# design analysis of single factor experiments variance

13

Design and Analysis of
Single-Factor Experiments:
The Analysis of Variance
CHAPTER OUTLINE

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Learning Objectives for Chapter 13
After careful study of this chapter, you should be able to do the
following:
1. Design and conduct engineering experiments involving a single factor with an
arbitrary number of levels.
2. Understand how the analysis of variance is used to analyze the data from
these experiments.
3. Assess model adequacy with residual plots.
4. Use multiple comparison procedures to identify specific differences between
means.
5. Make decisions about sample size in single-factor experiments.

6. Understand the difference between fixed and random factors.
7. Estimate variance components in an experiment involving random factors.
8. Understand the blocking principle and how it is used to isolate the effect of
nuisance factors.
9. Design and conduct experiments involving the randomized complete block
design.
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© John Wiley & Sons, Inc.  Applied Statistics and Probability for Engineers, by Montgomery and Runger.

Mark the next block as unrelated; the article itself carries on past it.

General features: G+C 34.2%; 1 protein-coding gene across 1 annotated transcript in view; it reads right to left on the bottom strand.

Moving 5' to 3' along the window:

13-1: Designing Engineering Experiments
Every experiment involves a sequence of activities:
1. Conjecture – the original hypothesis that motivates the
experiment.
2. Experiment – the test performed to investigate the
conjecture.
3. Analysis – the statistical analysis of the data from the
experiment.
4. Conclusion – what has been learned about the original
conjecture from the experiment. Often the experiment will
lead to a revised conjecture, and a new experiment, and so
forth.
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© John Wiley & Sons, Inc.  Applied Statistics and Probability for Engineers, by Montgomery and Runger.

13-2: The Completely Randomized Single-Factor Experiment

13-2.1 An Example

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© John Wiley & Sons, Inc.  Applied Statistics and Probability for Engineers, by Montgomery and Runger.

13-2: The Completely Randomized Single-Factor Experiment

13-2.1 An Example

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© John Wiley & Sons, Inc.  Applied Statistics and Probability for Engineers, by Montgomery and Runger.

13-2: The Completely Randomized Single-Factor Experiment

13-2.1 An Example
• The

levels of the factor are sometimes called
treatments.
• Each treatment has six observations or replicates.
• The runs are run in random order.

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© John Wiley & Sons, Inc.  Applied Statistics and Probability for Engineers, by Montgomery and Runger.

13-2: The Completely Randomized Single-Factor Experiment